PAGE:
Home

Announcements

Weekly Sermon

Worship

Christian Education

Outreach Ministries

Fellowship

Staff

Music Ministries

WELCA

Calendar

Contact Us

Related Links

 

 

 

 

 


Epiphany 7A Sermon
Leviticus 19: 1-2, 9-18
Matthew 5: 38-48

February 19, 2017

 

Sermon Archives
 

 

May the grace, mercy and peace of God our Father be with us in the name of his son, our risen Lord and Savior, Jesus Christ; Amen.

I don’t know about you, but I am kind of glad that we are coming to the end of the weeks in Epiphany where our assigned scripture are focusing on the law a lot. This morning the first reading containing part of the Holiness Code is paired up with a section of the sermon on the mount where Jesus sounds sort of legalistic in his teachings.

The Holiness Code is what Leviticus 17-27 is called, and it contains guidance for the ways of life which extends holiness from the worship sanctuary to the land and its occupants. It is what sets God’s people apart from the people around them. If you have heard me talk about the word, “holy” before, you know that I understand it as meaning, “set apart for something special.” God had set these people apart to be his own people, and this code was the way that they should live as they are set apart. Holiness is a mark of distinction – it requires ethical living as well as ritual precision in worship and sacrifices. Holiness is dynamic – it can be achieved and it can be lost. Holiness requires constant vigilance. Defrauding your neighbor invites impurity just like contracting a leprous disease renders you unclean. It is important that God’s set apart people not only keep their bodies in check, but that they also do what is right in God’s eyes.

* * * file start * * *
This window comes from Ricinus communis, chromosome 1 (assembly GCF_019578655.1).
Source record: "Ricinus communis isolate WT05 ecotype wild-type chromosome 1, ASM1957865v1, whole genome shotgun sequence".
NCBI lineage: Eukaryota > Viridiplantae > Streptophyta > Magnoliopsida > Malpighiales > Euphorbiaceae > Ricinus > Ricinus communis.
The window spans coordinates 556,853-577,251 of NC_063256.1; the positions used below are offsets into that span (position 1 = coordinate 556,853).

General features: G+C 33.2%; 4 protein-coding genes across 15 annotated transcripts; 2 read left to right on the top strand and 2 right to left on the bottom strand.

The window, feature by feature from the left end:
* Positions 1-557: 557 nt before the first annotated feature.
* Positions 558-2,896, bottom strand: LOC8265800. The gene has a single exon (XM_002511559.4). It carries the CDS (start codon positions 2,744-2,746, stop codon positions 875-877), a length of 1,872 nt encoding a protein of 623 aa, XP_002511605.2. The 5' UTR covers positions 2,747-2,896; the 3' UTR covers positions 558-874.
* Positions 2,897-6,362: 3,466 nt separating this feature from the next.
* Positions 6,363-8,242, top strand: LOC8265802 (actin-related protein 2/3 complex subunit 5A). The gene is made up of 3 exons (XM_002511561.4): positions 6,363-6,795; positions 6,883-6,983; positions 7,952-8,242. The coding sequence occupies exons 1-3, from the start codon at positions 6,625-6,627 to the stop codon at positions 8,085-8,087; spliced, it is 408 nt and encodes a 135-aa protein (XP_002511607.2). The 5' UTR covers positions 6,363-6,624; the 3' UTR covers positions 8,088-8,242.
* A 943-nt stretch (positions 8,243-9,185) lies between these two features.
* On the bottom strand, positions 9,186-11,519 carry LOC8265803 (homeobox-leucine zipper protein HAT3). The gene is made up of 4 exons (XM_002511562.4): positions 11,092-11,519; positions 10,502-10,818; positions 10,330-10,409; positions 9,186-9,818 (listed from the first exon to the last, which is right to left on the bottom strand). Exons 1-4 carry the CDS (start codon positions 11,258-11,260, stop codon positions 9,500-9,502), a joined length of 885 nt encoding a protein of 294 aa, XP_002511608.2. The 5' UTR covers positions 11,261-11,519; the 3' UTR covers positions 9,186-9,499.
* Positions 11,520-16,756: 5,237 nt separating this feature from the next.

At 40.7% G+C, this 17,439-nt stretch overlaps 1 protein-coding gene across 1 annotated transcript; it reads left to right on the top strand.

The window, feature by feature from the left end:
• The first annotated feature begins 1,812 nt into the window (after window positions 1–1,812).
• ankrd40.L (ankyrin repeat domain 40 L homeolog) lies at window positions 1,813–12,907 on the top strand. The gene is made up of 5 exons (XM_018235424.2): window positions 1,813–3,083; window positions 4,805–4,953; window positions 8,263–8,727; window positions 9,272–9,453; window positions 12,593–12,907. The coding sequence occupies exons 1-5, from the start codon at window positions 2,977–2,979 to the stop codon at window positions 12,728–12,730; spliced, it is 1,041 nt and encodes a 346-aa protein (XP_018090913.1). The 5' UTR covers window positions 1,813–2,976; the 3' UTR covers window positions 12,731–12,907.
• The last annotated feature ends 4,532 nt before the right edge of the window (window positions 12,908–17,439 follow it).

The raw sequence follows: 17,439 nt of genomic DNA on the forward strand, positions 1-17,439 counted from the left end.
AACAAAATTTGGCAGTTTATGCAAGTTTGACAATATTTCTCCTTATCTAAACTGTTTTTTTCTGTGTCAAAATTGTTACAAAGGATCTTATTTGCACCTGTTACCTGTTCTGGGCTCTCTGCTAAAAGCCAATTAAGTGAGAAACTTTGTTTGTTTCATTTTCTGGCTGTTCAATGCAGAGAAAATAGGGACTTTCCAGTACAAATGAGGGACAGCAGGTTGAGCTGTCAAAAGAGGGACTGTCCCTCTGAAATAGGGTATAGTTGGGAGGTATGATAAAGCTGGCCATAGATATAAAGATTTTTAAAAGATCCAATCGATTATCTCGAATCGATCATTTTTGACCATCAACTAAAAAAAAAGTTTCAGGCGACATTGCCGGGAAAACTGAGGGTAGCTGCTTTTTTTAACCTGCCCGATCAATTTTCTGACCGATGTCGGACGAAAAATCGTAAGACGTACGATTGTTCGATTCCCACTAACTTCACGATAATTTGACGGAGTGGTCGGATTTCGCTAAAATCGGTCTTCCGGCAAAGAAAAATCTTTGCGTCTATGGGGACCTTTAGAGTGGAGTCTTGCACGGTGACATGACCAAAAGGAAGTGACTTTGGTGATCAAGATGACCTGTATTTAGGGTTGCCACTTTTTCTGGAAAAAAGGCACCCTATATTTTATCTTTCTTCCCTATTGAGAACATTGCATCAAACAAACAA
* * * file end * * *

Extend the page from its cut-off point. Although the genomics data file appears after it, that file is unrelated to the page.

In this section of the sermon on the mount, Jesus also looks at an ancient legal system to commend it to them. It is not from the Holiness Code in Leviticus – it was from the ancient Babylonian culture. When he says, “You have heard it said, ‘an eye for an eye and a tooth for a tooth…” he is reminding the folks of Hammurabi’s Code. The sixth king of ancient Babylon, Hammurabi, enacted a code consisting of 282 laws with scaled punishments accounting for the social status of those involved in the law, whether a freeman or slave. We only think about this one best known law - #196 – when we think of Hammurabi’s code: “If a man destroys the eye of another man, they shall destroy his eye. If one breaks a man’s bone, they shall break his bone.” I don’t know about you but this sounds to me as being awfully barbaric – imagine today a judge ordering someone who knocked out the tooth of another person to have their tooth knocked out in return! But in its time, it was important because it limited the retribution that a person could exact on someone else. A man who knocked out the tooth of his neighbor could not receive the death penalty, especially if he was a slave and the victim was a rich important person in the community! It guaranteed that there would be consequences for crimes, and that the consequences would be appropriate for the crime committed.